> I would suggest that it has been through eye-tracking research > that this instance has been highlighted, e.g. Enquiro's discovery > of Google Search's "Golden Triangle," where users ignored ads along > the right scroll bar of the screen (in order to ignore that area of > the page users had to see it first). Though, more important were > the areas of the page that users didn't ignore, supported not only > by heat-mapped impressions, but gaze patterns and click-throughs.
And observation and discussion with the user. Which is a lot cheaper.
> If there is another technology that can do this please share?
Hah! *This* technology can't even do this. There are three or four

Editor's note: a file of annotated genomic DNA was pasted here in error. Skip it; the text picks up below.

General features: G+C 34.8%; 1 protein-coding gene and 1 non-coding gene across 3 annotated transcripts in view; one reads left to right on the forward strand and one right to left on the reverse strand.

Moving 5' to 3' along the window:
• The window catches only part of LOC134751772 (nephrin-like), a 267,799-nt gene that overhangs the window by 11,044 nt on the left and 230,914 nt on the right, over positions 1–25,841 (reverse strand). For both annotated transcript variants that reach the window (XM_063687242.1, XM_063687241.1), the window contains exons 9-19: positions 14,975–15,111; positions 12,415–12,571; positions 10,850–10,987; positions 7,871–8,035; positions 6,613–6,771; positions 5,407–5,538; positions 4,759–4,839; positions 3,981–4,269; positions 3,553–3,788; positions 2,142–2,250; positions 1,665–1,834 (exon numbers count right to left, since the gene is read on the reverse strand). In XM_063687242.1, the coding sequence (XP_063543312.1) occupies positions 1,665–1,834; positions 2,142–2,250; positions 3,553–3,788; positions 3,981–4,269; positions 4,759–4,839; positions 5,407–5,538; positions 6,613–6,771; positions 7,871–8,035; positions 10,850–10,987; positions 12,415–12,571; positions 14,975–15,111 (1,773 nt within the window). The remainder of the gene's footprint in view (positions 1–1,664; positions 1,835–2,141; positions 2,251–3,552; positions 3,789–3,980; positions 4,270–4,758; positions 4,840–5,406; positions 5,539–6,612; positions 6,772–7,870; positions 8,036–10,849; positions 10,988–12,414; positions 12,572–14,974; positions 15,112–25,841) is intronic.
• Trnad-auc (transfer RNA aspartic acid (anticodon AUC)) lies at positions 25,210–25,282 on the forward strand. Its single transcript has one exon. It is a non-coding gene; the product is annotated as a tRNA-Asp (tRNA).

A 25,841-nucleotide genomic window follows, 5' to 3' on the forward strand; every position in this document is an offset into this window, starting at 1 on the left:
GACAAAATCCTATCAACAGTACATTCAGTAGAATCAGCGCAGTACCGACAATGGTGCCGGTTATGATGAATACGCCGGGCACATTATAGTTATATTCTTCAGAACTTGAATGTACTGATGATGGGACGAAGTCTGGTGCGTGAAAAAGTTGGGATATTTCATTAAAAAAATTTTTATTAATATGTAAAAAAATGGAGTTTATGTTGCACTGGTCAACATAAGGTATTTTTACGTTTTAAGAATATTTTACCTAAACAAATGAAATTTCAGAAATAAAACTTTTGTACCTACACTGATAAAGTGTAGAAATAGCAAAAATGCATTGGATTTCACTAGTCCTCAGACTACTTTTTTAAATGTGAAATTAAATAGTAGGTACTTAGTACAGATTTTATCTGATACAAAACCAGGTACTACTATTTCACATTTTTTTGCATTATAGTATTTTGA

possible interpretations to eye tracking data that can take any
analysis into completely different directions. Every eye tracker
should have a sticker saying "Just add meaning."
As the Rock Man said, "You see what you want to see and you hear what
you want to hear." (I'll send a UI12 Conference CD to the first
person who can correctly identify *that* reference. Google is
cheating. :) )
It's all based on interpretation. The "Enquiro Discovery" wasn't a
discovery at all -- it was something many of us already had known
through our work without the use of eye tracking. At best, eye
tracking just confirms what we already know.
Look, you can use whatever tools you want. Hell, use a Magic 8-Ball
 for all I care. (Can you say, "Outlook not so good"?) If you get
mileage from it, go for it. If it improves your design, all the best
I'm still avoiding eye tracking for diagnosing problems with designs
because I find it to be practically useless. And I'm recommending our
clients do the same.
p.s. I'm seriously considering putting a "23 Web Site Design Tips
Learned from the Magic 8-Ball" post together.